Should only “adultery” be considered “sexual immorality” because that’s the only one Jesus specifically addressed? No! Jesus and His Jewish audience understood “sexual immorality” as defined in Leviticus, namely, homosexuality (Lev. 18:22), pedophilia (Lev. 18:23), bestiality (Lev. 18:23), incest (Lev. 20:17), or other forbidden familial relations (Lev. 20:11,12). Jesus, however, listed “adultery” separately from “sexual immorality” in Matthew 15:19. That leaves incest, other forbidden familial relations, bestiality, and homosexuality that fall under his reference to “sexual immorality.” Therefore, one cannot say that He didn’t deal with sins like homosexuality simply because he didn’t specifically name them. On that basis, one could argue for any sexual sins other than “adultery” to be excluded.

Jesus lived by “every word” and would have understood that homosexuality (Lev. 18:21) was one of the sins of “sexual immorality.” He also understood the ramifications of failing to live by every word, hence His warning.

Rob Morley

Sources:

Premier On Demand. (n.d.). Rob Bell and Andrew Wilson // Homosexuality & The Bible // Unbelievable? [YouTube Channel]. YouTube.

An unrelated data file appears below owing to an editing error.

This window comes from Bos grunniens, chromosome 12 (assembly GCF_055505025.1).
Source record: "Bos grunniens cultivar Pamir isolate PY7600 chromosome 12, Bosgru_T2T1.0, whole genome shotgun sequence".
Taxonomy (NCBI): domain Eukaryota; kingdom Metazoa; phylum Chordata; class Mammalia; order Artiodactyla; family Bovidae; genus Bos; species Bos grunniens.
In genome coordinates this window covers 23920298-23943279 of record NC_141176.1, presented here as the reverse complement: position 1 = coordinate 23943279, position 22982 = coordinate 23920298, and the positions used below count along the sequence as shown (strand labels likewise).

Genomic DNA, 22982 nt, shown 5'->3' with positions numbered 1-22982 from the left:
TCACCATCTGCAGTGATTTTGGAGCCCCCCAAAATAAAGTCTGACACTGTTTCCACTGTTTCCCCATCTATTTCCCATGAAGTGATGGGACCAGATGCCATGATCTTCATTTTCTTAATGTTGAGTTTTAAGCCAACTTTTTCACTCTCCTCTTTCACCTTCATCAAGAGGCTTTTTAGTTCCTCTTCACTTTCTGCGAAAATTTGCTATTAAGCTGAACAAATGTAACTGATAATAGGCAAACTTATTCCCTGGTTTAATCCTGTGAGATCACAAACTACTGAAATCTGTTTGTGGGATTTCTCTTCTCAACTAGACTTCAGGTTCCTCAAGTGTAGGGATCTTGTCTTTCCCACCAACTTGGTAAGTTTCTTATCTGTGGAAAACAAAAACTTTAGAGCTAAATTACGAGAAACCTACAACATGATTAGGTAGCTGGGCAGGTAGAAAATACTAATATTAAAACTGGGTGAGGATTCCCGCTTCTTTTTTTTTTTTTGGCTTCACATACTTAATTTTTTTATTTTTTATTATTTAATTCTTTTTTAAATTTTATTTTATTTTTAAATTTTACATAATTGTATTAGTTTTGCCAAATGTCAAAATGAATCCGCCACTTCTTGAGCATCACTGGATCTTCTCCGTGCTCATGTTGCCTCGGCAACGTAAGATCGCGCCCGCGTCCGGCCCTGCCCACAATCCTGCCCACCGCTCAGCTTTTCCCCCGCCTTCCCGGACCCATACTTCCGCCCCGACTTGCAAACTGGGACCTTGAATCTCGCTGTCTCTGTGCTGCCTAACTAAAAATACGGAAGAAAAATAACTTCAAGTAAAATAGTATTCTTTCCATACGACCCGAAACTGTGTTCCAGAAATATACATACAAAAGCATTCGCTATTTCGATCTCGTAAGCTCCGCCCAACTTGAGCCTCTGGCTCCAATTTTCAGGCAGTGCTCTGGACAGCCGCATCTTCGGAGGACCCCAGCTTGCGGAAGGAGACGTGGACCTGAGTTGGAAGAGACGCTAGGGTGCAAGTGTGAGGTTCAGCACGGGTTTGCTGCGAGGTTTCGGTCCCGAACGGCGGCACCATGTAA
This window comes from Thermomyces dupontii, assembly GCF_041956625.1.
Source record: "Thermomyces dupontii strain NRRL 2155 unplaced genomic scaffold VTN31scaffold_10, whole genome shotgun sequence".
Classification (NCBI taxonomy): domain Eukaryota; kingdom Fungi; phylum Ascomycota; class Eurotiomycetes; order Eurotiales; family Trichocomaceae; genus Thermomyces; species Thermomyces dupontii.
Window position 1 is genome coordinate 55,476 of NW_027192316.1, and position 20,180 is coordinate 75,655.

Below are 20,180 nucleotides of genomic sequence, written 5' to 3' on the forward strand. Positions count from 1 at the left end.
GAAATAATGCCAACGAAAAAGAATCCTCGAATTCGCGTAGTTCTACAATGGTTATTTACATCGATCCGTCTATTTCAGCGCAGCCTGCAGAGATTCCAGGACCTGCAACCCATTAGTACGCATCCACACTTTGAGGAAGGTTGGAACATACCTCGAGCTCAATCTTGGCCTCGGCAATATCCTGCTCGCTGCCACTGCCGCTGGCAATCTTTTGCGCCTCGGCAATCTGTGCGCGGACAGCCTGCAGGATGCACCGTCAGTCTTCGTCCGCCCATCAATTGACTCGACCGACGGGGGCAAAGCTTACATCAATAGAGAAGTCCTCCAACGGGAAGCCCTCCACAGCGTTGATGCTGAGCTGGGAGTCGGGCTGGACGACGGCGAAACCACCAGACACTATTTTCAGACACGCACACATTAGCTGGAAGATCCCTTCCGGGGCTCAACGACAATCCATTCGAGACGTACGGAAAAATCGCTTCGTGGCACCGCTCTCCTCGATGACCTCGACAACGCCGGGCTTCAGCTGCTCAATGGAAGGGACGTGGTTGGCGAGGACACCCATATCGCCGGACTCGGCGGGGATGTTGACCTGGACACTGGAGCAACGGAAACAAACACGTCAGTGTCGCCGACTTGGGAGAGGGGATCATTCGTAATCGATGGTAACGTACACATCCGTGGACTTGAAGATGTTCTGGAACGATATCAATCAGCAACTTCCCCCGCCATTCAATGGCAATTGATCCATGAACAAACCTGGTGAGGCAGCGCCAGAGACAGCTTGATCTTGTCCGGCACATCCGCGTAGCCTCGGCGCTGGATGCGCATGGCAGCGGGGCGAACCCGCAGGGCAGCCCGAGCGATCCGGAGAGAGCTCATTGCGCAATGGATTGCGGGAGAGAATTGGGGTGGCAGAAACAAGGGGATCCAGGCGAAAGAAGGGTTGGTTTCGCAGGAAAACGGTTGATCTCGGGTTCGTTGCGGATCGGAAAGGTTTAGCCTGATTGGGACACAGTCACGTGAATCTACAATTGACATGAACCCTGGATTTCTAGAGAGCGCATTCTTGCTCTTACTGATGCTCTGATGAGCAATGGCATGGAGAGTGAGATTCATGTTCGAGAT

Suncrest United Methodist Church. (n.d.). Christianity and Homosexuality – Tony Campolo. [YouTube Channel]. YouTube.

Justice & Government, Morality

God’s Laws, Government’s Laws and Christianity – Part 3 of 3

Part 3 (go here for part 1 and part 2)

Christians should be lovingly frank about the harm people put themselves in when living outside of any of God’s laws. They are all important! And by harm, I don’t mean the punishment that will come their way, but the dangers that a loving God is protecting them from. When necessary, we might need to call sin what it is, but this need never amount to abusive name calling. As I see it, the problem is often in how we address people, rather than in the fact that at times we do.